Our production process and quick turnaround times depend on getting print quality, correctly prepared files from you. Failure to follow these guidelines will result in delays of printing and shipping of your printed materials while we contact you to correct any problems. Failure to follow these guidelines could also produce incorrectly printed pieces, resulting in extra charges to reprint your materials.
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- All color and grayscale images must be 300 dpi at the final size used, All bitmap images must be 1200 dpi at the final size used.
- All files must be saved using CMYK for color images. (grayscale may be used for black and white). RGB, Indexed color, or Spot color images are not acceptable. These images must be converted to CMYK.
- What you see on screen and ink jet proofs is not necessarily what you will get on your final printed piece.
- Acceptable image file formats are: tiff, eps, and Hi-Res JPEG.
- Preferred formats to receive print ready jobs in are: tiff, eps, and pdf**. (Hi-res jpg format is also acceptable.) This is an MUST for CorelDraw and Publisher users, as well as other unsupported software.
- Acceptable native application files are: QuarkXPress, InDesign, PageMaker, Illustrator, FreeHand, Photoshop.
- If sending native files, do not forget the fonts and images you used to create your files.
- If an image or graphic is meant to print to the edge of your document, don't forget to include bleeds in your file.
- If you are using a drawing program, such as Illustrator or Freehand, convert all your text to paths or outlines.
- Create solid black areas using a "Rich Black," consisting of 30% Cyan, 30% Yellow, 30% Magenta and 100% Black, rather than black only.
- Please use unique file names to clearly identify your files such as front or back.
- If both sides are to print the same, please make sure to let us know so your job isn't delayed while we look for a second file.
- Remove all unused elements from the pasteboard area of your documents.
- Please ensure your folds are correct on your document, and that all copy is at least 1/8” away from all folds, perfs, and cuts.
- Files not conforming to these standards may not pass our Quality Control checkpoint and will be returned to you for repair and re-submission. This will delay your print job.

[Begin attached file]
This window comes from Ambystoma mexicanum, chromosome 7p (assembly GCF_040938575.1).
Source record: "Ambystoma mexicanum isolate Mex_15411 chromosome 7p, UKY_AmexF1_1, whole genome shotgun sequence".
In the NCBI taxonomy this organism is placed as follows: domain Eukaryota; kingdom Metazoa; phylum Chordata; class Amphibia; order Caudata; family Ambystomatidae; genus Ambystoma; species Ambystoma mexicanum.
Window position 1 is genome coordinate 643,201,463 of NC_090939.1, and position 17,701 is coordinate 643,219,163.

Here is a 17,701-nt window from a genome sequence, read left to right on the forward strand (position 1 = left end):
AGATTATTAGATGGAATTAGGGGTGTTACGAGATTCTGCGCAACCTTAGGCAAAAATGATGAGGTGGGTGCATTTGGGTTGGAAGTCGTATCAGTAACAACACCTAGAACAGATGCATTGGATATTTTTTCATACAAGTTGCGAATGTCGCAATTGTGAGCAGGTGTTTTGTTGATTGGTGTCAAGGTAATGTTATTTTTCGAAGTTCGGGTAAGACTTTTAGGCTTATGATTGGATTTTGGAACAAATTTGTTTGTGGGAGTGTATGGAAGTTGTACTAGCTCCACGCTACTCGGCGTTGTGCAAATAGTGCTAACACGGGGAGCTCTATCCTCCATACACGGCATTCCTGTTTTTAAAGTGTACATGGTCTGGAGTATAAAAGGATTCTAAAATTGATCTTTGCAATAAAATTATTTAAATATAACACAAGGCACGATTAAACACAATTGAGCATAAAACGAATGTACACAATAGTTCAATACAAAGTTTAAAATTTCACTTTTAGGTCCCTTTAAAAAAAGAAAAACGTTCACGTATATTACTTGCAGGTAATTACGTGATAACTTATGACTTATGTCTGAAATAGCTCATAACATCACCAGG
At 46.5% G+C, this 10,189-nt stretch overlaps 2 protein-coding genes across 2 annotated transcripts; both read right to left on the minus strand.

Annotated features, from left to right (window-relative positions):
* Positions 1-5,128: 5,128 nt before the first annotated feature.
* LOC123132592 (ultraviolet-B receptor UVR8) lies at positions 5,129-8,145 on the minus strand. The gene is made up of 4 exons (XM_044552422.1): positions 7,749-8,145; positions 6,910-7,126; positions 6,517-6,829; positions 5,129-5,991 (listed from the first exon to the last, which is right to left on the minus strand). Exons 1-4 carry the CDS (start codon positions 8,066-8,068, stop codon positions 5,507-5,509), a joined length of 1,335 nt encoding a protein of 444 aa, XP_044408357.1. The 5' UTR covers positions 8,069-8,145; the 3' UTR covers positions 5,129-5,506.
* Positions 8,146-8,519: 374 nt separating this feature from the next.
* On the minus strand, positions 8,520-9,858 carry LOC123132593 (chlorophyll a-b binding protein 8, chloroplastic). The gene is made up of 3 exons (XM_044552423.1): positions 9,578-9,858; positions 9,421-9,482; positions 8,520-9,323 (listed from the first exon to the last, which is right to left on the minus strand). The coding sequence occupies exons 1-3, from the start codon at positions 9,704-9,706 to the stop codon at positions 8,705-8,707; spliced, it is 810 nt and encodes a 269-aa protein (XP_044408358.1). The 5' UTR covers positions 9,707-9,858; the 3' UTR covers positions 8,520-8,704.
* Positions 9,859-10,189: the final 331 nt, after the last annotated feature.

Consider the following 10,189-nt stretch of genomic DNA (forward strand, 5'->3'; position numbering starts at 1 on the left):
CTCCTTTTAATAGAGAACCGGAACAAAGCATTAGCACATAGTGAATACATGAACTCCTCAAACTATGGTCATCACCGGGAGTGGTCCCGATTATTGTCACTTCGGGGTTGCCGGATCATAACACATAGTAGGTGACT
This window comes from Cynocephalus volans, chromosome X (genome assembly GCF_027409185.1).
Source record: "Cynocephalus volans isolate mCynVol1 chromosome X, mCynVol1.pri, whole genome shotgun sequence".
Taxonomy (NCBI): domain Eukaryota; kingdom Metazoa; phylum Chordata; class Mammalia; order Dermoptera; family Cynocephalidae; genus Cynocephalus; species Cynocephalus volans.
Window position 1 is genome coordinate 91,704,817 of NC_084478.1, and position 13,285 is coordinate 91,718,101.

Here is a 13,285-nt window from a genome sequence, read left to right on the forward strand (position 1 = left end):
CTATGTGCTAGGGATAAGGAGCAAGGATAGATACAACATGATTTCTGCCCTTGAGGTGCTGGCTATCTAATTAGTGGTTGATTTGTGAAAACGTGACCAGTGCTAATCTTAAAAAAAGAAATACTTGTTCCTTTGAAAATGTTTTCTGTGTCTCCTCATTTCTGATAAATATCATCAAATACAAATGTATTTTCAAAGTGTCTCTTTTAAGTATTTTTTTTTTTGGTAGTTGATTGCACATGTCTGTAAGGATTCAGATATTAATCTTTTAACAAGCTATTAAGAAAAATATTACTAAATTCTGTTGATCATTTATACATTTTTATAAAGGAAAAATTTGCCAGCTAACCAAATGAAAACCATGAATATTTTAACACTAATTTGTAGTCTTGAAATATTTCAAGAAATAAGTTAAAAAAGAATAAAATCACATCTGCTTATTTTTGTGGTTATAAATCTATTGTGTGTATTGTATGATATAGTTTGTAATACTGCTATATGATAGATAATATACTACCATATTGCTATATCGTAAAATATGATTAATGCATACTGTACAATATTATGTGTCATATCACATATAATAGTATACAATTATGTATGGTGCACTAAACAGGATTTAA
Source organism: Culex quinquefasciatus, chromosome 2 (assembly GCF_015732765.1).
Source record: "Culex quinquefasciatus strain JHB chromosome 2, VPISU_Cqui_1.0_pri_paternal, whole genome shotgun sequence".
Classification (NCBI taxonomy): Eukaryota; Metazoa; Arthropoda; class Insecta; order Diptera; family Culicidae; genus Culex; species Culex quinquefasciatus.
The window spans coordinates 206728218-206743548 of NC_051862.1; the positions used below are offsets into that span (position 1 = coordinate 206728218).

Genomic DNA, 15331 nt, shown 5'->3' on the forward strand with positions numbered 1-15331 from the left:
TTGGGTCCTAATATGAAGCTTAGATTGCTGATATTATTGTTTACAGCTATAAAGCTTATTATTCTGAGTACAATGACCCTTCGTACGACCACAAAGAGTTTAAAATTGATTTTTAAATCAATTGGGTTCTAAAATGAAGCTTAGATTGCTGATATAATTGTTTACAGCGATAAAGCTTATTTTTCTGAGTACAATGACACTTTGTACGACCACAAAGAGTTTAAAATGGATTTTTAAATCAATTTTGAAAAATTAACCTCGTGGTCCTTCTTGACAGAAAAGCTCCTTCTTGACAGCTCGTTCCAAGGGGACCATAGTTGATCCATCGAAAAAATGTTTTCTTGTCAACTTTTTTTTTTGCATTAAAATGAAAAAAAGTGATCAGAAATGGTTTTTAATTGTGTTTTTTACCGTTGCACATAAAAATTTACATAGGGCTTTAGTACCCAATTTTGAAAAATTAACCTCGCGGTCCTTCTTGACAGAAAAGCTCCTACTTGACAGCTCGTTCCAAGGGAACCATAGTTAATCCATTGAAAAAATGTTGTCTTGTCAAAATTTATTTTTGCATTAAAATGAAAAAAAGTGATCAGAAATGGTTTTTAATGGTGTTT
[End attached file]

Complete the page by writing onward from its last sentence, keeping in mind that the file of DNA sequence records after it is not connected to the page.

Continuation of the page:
The following are a general guidelines that should be adhered to when saving your PDF file:
- When saving from an Adobe program (Photoshop, InDesign, Illustrator), select "Press Quality" from the Adobe PDF Preset dropdown list
- Compression - Select either "Do Not Downsample" or if the images in your layout are unusually high resolution, include Bicubic Downsampling set to a minimum of "300 pixels/inch", Compression set to "JPEG" and Image Quality of "High"
- If your file includes elements that 'bleed' outside the borders of your page, Bleeds must be set to a minimum of 1/8 (0.125) inch
- Output color should always be "CMYK"
Image resolution of raster or bitmap image files should be set to 300 dpi at the final image size in your layout. If you enlarge an image, you lower the resolution, if you reduce an image you increase the resolution. We do not recommend enlarging an image in your layout program more than 125%, or reducing more than 30%. Images with a resolution of less than 250 dpi will reproduce poorly on press, looking fuzzy, choppy or pixilated. Resolutions higher than 300 dpi will not appreciably improve image quality, just make for a larger file size, which increases your upload times and our imaging times. Images captures off the web are only 72 dpi. (With the exception of online stock photography) They are not suitable for printing. Images created in Paint are only 72 dpi, and not suitable for printing.
There are two basic color spaces used in graphics and printing. One is RGB (Red, Green and Blue). Scanners, monitors and digital cameras use a combination of red, green and blue light to display and create your images. The combination of red, green and blue light can create more visible colors than the combination of cmyk can.